Paper folded over the crease of the clipboard, we file on into the side-room, the smell of thick phlegm and night-breath hovering in the stuffy bay. A gentleman, middle-aged, thick, strong, dark tufts of hair sticking up greasily behind the steamy mask of the nebuliser. He is pale, yellow, and famished, his calf muscles withered down to a pair of flaking breadsticks. We look up from our clipboards. The consultant breathes a heavy sigh.
Drawn out dissatisfaction and loss in clarity for the long-term goal can be a fundamental first sign of buildup, burnout and breakdown, in both our work and social lives. The feeling that we no longer have that one concrete function or purpose can leave us fragmented from sync and daunted by the fragility of carelessness. It leaves us with little more words to say. And, for those who have always striven to be the best they can be, ambitious, fulfilled, all-rounded, then this can be even harder to come to terms with. As a medical student timidly feeling my way through the precarious system of a struggling NHS, this is just one classical observation I continuously see, each day on placement. Our staff, braving through courteous smiles and desperately juggling the balls between sick and health, health and sick, are, deep down, hanging by by that same burning thread. We scratch our heads, as the gentleman in front of us gazes through the white gaps in the wall behind us, his pond-water grey eyes fixed still. He gasps a silent breath.
Besides my medical student role, my everyday routine has forever been to be spontaneous, or, in other words, not to have a routine at all. A thirst for the adventure undiscovered by anyone else I guess already predisposes me to the predictable disappointment that I won’t always be able to do this – it’s just nature of life, the restraints of time, money, accessibility. All the infrastructures that we have to, as a society, reluctantly accept holds us together. Yet, if we can grasp this, then we have already opened up doors for the many alternative opportunities. And so I ask for the chair beside the gentleman’s bed, to sit down heavily, still clutching onto my clipboard.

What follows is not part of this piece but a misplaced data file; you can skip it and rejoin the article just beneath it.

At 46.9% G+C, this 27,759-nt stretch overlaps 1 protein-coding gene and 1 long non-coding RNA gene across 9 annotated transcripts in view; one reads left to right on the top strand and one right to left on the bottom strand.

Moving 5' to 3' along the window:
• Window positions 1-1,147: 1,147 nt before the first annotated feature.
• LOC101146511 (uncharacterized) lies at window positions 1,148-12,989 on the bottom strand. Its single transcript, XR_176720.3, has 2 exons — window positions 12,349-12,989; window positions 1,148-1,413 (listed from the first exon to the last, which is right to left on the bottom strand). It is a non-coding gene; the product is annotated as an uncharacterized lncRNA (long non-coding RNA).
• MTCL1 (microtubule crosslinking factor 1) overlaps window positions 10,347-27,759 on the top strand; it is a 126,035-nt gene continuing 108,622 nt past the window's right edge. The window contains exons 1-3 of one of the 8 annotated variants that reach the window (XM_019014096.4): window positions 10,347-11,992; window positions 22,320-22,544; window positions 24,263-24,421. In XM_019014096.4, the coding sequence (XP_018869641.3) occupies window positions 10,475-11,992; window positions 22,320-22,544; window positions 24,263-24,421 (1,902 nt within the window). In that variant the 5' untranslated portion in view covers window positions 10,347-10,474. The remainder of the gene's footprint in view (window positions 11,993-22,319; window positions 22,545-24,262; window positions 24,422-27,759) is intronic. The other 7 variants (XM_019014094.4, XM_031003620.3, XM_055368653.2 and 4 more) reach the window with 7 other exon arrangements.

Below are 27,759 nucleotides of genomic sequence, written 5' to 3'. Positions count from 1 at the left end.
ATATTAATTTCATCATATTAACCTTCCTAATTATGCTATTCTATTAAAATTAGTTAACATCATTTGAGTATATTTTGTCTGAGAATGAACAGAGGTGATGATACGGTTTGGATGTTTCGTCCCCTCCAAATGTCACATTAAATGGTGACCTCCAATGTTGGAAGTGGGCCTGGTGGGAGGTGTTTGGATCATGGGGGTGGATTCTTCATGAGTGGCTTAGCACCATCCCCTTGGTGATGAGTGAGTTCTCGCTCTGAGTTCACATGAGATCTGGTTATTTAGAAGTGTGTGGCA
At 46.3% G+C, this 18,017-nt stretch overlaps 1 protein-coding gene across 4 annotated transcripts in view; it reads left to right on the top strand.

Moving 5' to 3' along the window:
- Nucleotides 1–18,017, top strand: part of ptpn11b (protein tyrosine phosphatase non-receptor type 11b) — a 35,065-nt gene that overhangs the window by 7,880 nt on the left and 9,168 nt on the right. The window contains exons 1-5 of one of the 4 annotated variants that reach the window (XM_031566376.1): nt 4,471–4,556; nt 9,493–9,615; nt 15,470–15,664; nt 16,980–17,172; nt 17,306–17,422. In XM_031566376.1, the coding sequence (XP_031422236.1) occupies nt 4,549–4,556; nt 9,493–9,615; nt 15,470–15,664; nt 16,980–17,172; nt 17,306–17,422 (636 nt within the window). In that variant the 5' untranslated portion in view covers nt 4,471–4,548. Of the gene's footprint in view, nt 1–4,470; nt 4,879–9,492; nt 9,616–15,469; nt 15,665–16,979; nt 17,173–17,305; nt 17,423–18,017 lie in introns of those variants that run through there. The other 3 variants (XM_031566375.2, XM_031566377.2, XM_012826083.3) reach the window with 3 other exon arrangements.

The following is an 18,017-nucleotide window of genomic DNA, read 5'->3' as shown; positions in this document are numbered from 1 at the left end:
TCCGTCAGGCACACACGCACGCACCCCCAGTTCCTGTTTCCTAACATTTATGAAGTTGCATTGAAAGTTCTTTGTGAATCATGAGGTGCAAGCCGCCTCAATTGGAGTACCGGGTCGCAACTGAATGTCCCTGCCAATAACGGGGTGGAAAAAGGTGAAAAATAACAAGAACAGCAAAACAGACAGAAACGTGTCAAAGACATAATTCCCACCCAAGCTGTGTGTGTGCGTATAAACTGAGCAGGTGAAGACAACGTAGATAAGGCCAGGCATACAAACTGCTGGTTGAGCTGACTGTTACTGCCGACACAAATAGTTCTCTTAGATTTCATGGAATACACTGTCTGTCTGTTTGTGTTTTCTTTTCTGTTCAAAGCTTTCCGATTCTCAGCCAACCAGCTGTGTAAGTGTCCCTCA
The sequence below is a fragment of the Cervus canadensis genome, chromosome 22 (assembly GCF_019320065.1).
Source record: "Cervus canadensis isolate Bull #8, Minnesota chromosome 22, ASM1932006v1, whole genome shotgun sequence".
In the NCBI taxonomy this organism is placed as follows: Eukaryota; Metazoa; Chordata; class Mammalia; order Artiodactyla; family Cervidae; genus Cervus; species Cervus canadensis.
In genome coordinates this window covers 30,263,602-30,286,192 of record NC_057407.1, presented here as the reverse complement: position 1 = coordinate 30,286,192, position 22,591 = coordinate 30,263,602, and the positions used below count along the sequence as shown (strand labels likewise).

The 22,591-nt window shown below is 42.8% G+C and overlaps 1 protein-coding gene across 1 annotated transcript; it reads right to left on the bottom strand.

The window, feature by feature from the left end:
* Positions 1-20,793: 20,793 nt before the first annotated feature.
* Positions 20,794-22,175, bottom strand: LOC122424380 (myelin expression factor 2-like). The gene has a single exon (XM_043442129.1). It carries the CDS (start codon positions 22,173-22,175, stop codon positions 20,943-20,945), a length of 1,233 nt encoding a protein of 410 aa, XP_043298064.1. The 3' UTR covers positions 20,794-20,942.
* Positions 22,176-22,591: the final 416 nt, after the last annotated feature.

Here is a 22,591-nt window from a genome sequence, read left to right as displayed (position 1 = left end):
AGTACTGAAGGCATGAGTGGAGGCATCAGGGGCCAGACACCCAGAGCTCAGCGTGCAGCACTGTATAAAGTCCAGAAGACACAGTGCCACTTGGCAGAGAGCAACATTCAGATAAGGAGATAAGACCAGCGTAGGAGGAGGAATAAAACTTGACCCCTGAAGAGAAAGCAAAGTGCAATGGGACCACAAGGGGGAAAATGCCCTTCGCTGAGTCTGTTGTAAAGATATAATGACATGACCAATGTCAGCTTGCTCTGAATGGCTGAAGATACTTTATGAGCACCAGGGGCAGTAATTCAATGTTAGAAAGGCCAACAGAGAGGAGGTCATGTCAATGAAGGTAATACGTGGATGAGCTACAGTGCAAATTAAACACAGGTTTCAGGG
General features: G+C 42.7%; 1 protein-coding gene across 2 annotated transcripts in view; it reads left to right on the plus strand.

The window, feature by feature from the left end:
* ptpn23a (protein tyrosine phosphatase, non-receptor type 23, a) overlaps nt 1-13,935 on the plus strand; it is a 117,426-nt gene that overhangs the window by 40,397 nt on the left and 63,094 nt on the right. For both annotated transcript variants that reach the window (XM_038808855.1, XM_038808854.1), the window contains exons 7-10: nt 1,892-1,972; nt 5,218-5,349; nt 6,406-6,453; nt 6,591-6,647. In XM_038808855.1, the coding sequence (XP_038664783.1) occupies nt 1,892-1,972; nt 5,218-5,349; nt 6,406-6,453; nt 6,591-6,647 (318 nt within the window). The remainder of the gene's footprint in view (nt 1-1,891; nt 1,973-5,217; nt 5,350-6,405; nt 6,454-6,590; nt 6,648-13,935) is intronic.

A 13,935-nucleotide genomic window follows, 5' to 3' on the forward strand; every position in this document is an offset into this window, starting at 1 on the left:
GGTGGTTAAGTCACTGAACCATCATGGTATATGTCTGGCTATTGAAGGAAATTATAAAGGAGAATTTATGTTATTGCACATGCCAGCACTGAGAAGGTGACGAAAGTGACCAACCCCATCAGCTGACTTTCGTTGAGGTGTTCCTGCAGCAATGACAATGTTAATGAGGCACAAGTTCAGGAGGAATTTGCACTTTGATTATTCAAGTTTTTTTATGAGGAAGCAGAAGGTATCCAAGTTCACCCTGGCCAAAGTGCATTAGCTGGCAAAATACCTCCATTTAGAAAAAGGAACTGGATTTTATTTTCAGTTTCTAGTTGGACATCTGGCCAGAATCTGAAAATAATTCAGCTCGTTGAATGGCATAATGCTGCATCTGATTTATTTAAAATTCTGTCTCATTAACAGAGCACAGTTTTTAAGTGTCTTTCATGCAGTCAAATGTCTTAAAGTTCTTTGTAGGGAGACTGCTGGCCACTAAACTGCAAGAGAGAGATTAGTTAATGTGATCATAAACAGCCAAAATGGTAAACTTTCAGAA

For those of you who have followed my various journeys so far will appreciate that I actually simply cannot stay sitting. There has been many a summer where I have spontaneously set out an intricate travel itinerary for an entire continent just days before the hour of departure. I’ve signed up for marathons, half-marathons, swimathons, mud-runs (not ever managing these in the end, sadly. Yet). I’ve written notebooks of poetry from within the bathtub, submitting them half-heartedly to contests and then creating myself more unnecessary work when I realise I then have to attend these contests. Prepare. Present. But at not one point did I stop then, and listen to my body. No surprise then that you soon hurtle past the first ditch on the side-road and blast through the 3 B’s: buildup, burnout and breakdown.
Receiving the diagnosis of a progressive muscle disease, a mitochondrial disorder, in the second year of my medical school training was thus then a complete and utter death sentence, or so it felt. How on earth would I possibly be able to fulfil and satisfy that everyday (spontaneous) routine I had always had, now? Every single doctor had told me thereafter that I should absolutely, most definitely, refrain from any forms of exercise – I needed to stop running my daily 10Ks, I needed to have chairlifts installed and mobility scooters assessed. I needed to reconsider taking my course in a part-time fashion rather than full-time, and I needed to, in essence, wrap up every ounce and inch of extremities to shield me from the natural winter. Oh, and other people. And this was all because even the slightest mistake, physiologically, could send me into a crisis, landing me back in an ICU on ventilatory support, physically and mentally exhausted, and back to square one. I still wasn’t learning my lessons.